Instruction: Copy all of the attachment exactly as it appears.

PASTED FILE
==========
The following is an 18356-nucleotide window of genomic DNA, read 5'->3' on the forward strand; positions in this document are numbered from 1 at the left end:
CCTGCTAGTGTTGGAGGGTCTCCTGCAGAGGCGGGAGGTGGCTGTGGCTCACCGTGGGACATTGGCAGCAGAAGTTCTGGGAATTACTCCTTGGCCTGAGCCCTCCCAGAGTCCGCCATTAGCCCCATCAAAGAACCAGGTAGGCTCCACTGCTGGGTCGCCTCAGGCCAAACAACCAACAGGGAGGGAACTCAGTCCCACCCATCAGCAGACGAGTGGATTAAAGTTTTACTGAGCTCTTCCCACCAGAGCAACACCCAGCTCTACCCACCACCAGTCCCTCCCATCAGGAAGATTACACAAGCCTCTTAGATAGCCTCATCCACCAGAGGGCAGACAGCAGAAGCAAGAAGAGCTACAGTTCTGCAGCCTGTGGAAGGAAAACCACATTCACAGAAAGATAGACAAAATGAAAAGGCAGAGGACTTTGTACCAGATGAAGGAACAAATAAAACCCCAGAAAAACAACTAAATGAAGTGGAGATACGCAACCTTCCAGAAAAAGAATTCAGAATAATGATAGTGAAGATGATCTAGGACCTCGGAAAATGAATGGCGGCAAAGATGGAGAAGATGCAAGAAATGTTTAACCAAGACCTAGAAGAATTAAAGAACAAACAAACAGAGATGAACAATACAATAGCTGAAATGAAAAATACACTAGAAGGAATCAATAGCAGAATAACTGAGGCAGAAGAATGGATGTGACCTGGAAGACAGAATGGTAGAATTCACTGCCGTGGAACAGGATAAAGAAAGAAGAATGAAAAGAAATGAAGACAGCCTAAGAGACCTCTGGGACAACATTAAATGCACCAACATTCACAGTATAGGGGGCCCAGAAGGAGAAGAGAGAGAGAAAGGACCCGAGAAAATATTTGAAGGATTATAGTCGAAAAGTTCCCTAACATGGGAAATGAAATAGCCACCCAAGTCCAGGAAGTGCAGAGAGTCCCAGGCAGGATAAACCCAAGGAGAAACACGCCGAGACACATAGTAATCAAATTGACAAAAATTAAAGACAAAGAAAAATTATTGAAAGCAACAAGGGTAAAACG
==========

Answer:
The following is an 18356-nucleotide window of genomic DNA, read 5'->3' on the forward strand; positions in this document are numbered from 1 at the left end:
CCTGCTAGTGTTGGAGGGTCTCCTGCAGAGGCGGGAGGTGGCTGTGGCTCACCGTGGGACATTGGCAGCAGAAGTTCTGGGAATTACTCCTTGGCCTGAGCCCTCCCAGAGTCCGCCATTAGCCCCATCAAAGAACCAGGTAGGCTCCACTGCTGGGTCGCCTCAGGCCAAACAACCAACAGGGAGGGAACTCAGTCCCACCCATCAGCAGACGAGTGGATTAAAGTTTTACTGAGCTCTTCCCACCAGAGCAACACCCAGCTCTACCCACCACCAGTCCCTCCCATCAGGAAGATTACACAAGCCTCTTAGATAGCCTCATCCACCAGAGGGCAGACAGCAGAAGCAAGAAGAGCTACAGTTCTGCAGCCTGTGGAAGGAAAACCACATTCACAGAAAGATAGACAAAATGAAAAGGCAGAGGACTTTGTACCAGATGAAGGAACAAATAAAACCCCAGAAAAACAACTAAATGAAGTGGAGATACGCAACCTTCCAGAAAAAGAATTCAGAATAATGATAGTGAAGATGATCTAGGACCTCGGAAAATGAATGGCGGCAAAGATGGAGAAGATGCAAGAAATGTTTAACCAAGACCTAGAAGAATTAAAGAACAAACAAACAGAGATGAACAATACAATAGCTGAAATGAAAAATACACTAGAAGGAATCAATAGCAGAATAACTGAGGCAGAAGAATGGATGTGACCTGGAAGACAGAATGGTAGAATTCACTGCCGTGGAACAGGATAAAGAAAGAAGAATGAAAAGAAATGAAGACAGCCTAAGAGACCTCTGGGACAACATTAAATGCACCAACATTCACAGTATAGGGGGCCCAGAAGGAGAAGAGAGAGAGAAAGGACCCGAGAAAATATTTGAAGGATTATAGTCGAAAAGTTCCCTAACATGGGAAATGAAATAGCCACCCAAGTCCAGGAAGTGCAGAGAGTCCCAGGCAGGATAAACCCAAGGAGAAACACGCCGAGACACATAGTAATCAAATTGACAAAAATTAAAGACAAAGAAAAATTATTGAAAGCAACAAGGGTAAAACG